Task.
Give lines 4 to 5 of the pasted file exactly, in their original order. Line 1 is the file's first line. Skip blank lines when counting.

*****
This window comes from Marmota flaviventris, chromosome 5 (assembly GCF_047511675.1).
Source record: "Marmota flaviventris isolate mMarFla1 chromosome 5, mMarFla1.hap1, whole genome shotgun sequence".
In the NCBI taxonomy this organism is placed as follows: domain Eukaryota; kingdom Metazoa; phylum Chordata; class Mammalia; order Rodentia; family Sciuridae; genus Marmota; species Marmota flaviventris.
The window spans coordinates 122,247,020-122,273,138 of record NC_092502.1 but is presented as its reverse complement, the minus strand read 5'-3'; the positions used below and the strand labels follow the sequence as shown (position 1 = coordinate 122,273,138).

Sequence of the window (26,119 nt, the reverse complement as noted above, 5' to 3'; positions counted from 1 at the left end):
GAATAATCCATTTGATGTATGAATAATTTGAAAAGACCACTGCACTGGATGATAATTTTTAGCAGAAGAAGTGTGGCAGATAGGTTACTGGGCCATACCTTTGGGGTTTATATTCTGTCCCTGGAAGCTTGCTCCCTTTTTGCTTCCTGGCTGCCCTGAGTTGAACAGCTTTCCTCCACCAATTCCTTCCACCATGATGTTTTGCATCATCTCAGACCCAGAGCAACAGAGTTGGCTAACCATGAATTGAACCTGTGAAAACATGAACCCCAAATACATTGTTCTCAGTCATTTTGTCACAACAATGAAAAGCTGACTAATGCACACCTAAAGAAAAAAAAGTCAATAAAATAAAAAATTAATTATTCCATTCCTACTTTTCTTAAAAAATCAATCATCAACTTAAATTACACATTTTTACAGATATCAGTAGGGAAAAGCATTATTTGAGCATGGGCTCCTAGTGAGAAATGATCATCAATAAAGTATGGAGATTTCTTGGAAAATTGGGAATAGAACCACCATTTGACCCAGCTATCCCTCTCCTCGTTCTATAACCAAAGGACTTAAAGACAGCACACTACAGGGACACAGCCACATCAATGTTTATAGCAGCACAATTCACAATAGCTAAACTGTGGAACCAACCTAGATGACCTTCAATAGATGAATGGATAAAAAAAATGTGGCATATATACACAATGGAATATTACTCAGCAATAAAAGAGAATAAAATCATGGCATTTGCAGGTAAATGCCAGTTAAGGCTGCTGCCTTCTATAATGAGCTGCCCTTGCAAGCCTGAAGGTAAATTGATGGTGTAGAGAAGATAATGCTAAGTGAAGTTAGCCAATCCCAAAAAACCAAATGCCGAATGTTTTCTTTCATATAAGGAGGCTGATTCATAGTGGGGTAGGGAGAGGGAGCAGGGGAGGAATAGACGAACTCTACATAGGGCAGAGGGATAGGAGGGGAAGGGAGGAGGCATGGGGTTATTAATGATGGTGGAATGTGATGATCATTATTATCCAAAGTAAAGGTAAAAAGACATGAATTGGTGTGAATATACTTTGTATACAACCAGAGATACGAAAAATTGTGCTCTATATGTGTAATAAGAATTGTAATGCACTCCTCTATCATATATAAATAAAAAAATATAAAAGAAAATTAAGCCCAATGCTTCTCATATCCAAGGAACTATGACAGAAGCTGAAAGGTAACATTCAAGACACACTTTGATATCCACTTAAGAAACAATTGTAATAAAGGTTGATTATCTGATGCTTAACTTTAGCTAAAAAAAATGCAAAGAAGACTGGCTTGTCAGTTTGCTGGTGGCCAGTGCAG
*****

The window spans coordinates 122,247,020-122,273,138 of record NC_092502.1 but is presented as its reverse complement, the minus strand read 5'-3'; the positions used below and the strand labels follow the sequence as shown (position 1 = coordinate 122,273,138).

Sequence of the window (26,119 nt, the reverse complement as noted above, 5' to 3'; positions counted from 1 at the left end):